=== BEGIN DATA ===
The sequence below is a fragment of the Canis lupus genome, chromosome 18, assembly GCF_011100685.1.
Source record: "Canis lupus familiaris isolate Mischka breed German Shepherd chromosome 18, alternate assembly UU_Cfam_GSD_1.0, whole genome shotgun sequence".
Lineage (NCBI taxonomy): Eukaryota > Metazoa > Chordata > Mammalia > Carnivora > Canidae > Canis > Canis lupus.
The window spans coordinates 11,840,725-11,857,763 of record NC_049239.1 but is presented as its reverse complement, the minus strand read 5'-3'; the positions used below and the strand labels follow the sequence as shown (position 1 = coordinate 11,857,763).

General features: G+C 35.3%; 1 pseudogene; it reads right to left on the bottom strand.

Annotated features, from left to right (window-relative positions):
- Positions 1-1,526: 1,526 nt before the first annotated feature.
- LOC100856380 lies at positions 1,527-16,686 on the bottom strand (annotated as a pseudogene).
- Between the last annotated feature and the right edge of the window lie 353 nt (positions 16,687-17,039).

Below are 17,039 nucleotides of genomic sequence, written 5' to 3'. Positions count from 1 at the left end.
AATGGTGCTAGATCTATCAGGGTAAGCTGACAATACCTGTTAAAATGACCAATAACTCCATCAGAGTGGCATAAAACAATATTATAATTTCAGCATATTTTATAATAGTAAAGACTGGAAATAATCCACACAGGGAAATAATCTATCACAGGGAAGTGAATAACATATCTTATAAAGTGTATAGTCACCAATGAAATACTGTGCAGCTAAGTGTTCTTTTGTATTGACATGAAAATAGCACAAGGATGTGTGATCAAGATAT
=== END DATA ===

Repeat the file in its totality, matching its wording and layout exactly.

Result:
The sequence below is a fragment of the Canis lupus genome, chromosome 18, assembly GCF_011100685.1.
Source record: "Canis lupus familiaris isolate Mischka breed German Shepherd chromosome 18, alternate assembly UU_Cfam_GSD_1.0, whole genome shotgun sequence".
Lineage (NCBI taxonomy): Eukaryota > Metazoa > Chordata > Mammalia > Carnivora > Canidae > Canis > Canis lupus.
The window spans coordinates 11,840,725-11,857,763 of record NC_049239.1 but is presented as its reverse complement, the minus strand read 5'-3'; the positions used below and the strand labels follow the sequence as shown (position 1 = coordinate 11,857,763).

General features: G+C 35.3%; 1 pseudogene; it reads right to left on the bottom strand.

Annotated features, from left to right (window-relative positions):
- Positions 1-1,526: 1,526 nt before the first annotated feature.
- LOC100856380 lies at positions 1,527-16,686 on the bottom strand (annotated as a pseudogene).
- Between the last annotated feature and the right edge of the window lie 353 nt (positions 16,687-17,039).

Below are 17,039 nucleotides of genomic sequence, written 5' to 3'. Positions count from 1 at the left end.
AATGGTGCTAGATCTATCAGGGTAAGCTGACAATACCTGTTAAAATGACCAATAACTCCATCAGAGTGGCATAAAACAATATTATAATTTCAGCATATTTTATAATAGTAAAGACTGGAAATAATCCACACAGGGAAATAATCTATCACAGGGAAGTGAATAACATATCTTATAAAGTGTATAGTCACCAATGAAATACTGTGCAGCTAAGTGTTCTTTTGTATTGACATGAAAATAGCACAAGGATGTGTGATCAAGATAT